Nostrand, H.L talks about related issues in “Culture in Language Teaching: The Next Phase” and opines that to develop cultural competence in the learners, one needs to teach them to recognize the values, habits of thought, and presuppositions they can expect to encounter and then to act accordingly.  A big question that often haunts language teachers is how much time should be devoted to impart the cultural knowledge to students?  According to the ACTFL guidelines, the languages have been divided into four different groups for learners with English as the native language. They also prescribe the number of hours required to reach each stage in the inverted pyramid of proficiency. After a careful observation it becomes very clear that the gap between the number of required hours and the actual time devoted to teaching is huge. This means that in practice, no intensive teaching programme is capable of exposing its students to so many hours as prescribed by the ACTFL.

This situation makes it even more difficult for the language teachers to allocate time for cultural component. However there are certain ways through which we can communicate such knowledge to students. The first thing that comes to my mind is because one does not have sufficient time, it is necessary that cultural competence is not considered as a different and isolated part of language learning process and that it should take place simultaneously. Facts related to the art, history are very important parts of culture but they probably can easily be found out by the learners themselves and therefore the stress should be on things which you cannot find written anywhere and most of the times, that is what reflects the true culture. Reflecting on such issues, I think I can relate this to a few experiences I have had in my classes at Brown.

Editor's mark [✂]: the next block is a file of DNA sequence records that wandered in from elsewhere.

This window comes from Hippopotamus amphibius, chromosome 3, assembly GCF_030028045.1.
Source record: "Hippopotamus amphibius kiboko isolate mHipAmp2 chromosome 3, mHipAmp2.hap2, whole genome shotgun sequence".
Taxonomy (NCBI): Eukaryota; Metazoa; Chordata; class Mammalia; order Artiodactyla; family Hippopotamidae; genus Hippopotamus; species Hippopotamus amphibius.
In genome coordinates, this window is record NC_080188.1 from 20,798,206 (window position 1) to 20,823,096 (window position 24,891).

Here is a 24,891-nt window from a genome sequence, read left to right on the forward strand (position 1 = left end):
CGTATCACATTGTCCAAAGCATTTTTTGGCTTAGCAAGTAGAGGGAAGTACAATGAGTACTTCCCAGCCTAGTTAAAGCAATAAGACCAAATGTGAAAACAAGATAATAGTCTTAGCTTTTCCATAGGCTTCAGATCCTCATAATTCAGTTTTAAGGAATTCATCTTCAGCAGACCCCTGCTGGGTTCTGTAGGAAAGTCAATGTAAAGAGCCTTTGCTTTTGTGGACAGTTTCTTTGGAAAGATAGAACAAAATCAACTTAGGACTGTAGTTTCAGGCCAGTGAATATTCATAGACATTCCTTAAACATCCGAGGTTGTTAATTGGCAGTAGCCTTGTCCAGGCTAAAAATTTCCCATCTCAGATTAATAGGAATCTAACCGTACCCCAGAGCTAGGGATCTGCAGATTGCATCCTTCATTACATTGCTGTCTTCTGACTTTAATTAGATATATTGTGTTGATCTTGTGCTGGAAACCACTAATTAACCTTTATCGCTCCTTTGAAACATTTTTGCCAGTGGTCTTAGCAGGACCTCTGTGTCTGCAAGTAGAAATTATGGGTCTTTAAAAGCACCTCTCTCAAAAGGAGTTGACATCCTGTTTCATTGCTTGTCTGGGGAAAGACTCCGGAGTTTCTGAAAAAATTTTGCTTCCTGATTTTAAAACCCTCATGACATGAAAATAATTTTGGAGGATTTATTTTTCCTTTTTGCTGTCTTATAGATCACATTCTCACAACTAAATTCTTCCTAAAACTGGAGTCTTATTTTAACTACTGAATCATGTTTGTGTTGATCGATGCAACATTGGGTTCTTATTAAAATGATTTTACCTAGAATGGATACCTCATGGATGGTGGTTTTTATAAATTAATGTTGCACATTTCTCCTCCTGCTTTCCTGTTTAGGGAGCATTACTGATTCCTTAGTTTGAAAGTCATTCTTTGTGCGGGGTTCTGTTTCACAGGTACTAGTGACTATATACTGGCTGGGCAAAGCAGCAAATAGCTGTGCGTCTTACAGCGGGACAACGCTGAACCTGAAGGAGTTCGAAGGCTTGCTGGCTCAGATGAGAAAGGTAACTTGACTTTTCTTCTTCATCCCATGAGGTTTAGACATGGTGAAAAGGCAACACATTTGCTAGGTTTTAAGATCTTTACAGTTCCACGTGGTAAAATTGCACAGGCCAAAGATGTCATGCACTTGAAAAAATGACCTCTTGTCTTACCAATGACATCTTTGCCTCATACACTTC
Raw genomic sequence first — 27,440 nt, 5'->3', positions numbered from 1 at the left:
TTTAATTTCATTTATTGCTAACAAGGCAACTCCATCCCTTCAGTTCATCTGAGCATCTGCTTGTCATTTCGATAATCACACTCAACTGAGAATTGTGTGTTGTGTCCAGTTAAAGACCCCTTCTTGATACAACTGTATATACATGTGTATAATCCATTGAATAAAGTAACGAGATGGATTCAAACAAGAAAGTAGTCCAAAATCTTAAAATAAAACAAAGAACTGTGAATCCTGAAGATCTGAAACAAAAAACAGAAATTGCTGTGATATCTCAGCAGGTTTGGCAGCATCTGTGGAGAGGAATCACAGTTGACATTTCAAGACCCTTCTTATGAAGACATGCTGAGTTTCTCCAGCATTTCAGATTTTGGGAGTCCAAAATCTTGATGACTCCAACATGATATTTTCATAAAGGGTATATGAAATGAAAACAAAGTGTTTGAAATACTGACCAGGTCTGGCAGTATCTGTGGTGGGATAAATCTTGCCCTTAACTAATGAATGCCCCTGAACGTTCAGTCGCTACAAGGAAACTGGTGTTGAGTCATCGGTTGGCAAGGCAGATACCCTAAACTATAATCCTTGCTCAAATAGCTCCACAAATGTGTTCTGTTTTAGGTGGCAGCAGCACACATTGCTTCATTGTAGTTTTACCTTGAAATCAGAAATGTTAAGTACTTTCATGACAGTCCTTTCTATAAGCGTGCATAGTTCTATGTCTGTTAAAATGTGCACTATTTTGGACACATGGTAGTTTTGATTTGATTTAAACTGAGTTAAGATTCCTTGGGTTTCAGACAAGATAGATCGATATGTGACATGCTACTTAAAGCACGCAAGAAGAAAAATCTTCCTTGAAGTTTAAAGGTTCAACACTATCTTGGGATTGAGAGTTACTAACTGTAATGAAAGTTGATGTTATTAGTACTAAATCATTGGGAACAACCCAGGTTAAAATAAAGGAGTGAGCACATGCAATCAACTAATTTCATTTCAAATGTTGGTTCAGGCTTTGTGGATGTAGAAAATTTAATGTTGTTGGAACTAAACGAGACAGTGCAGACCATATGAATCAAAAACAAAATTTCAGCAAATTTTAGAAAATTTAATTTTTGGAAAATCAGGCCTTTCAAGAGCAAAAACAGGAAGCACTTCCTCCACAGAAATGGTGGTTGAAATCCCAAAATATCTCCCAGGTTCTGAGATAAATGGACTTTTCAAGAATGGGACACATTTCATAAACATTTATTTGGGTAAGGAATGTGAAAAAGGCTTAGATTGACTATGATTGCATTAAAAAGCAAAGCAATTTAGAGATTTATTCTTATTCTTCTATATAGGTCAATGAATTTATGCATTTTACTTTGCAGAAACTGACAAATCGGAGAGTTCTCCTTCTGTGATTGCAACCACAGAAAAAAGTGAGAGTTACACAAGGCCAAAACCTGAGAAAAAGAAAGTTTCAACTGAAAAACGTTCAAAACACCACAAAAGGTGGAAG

When I came to the U.S, there were a lot of things that almost gave me a shock during my initial days. The teacher-student equation is very different in the U.S as compared to India. While in India it is still very formal, it is very casual in the U.S. A student would never address a teacher by her/his first name in India and students still stick to the last name with proper salutations however it is the opposite in the U.S. I discussed this thing with my students as they should know that if they do this in India, the teacher might be surprised initially which braces the students for such behavior. Another big difference in American and Indian classroom is related to the eating habits. It is highly unacceptable for someone to eat something while the class is going on and so my job here was to make them aware of it so that they do not carry the same habit in India because it would be unacceptable. Even if they get through with it in some cases, they should know that it would not be the most desirable thing to do.